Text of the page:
Nelly Bassily | February 9, 2009
Broadcasters participating in the African Farm Radio Research Initiative (AFRRI) recently engaged in training to produce story-based radio programming. We’re sharing part of the training materials here in the Radio Resource Bank. Below you’ll find Step 7 of an eight-step guide to story-based farm radio programming, which looks at how to adjust the focus of your program.
To re-visit the first four steps, visit the following:
-Step 1: Topical thinking
-Step 2: Practical research
-Step 3: Focus and story idea
-Step 4: Formats and program plan
-Step 5: Interviewing and well-crafted questions
-Step 6: Getting a good recording
When you return from recording, review what you heard in the field. What did you get on tape? What did you discover? What is the story really about?
Adjust the focus of your program to ensure you give listeners a reason to stay tuned. A program focus is the goal of the show. It is what the producer wants the audience to get from it.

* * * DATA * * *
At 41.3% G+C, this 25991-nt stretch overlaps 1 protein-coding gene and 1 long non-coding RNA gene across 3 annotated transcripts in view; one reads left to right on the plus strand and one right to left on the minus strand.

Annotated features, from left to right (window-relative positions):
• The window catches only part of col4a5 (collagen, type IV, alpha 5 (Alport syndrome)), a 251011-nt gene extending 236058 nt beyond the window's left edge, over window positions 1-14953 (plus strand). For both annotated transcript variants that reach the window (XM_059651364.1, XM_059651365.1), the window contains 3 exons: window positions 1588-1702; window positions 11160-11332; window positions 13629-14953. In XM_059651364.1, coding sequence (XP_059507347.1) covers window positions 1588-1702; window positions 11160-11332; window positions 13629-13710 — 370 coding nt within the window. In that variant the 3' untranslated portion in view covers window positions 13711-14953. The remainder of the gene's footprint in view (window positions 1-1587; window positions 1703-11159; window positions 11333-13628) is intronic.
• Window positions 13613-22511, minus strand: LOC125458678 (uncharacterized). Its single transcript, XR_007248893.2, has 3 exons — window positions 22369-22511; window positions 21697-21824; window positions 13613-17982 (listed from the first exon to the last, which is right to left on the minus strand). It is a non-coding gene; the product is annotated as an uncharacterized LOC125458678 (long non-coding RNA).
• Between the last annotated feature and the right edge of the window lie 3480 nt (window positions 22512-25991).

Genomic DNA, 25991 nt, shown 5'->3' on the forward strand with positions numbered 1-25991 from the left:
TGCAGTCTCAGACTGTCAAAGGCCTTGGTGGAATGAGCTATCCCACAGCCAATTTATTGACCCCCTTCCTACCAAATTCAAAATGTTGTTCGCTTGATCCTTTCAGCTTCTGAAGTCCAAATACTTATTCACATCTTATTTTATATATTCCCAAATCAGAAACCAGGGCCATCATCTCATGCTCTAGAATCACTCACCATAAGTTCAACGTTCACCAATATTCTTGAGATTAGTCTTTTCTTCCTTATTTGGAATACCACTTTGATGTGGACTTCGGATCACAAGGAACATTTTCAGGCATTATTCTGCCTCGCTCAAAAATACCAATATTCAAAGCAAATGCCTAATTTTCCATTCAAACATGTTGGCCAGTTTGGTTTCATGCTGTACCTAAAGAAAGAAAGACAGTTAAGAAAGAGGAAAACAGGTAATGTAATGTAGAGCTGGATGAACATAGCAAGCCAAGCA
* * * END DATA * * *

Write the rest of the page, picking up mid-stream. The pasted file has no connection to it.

Remember, even when working on a program series, you need a focus – some underlying theme that keeps the audience wanting to listen. If the series is just a collection of things with no relationship to one another, then there is no reason to keep listening. When you develop your final focus, think about all possible listeners and what they would get out of the program.
In Malawi, a team of broadcasters participating in the training noticed that a theme ran through their field interviews. The theme was protection –how protection of hybrid maize is like protection of any other valuable thing. They heard a was a view that, if farmers could fully protect their maize, the people of Malawi would not be hungry. So, they focused their final program on ways to protect (in Chichewa language: “care for”) their hybrid maize as a way to prevent hunger.
With a clear focus for the program, you are ready to develop an outline, or a detailed script, of the show. Step 8 – the next and final step of our process – will help you to do that.
What theme will hold your program together? What will keep listeners listening? What will they get from it?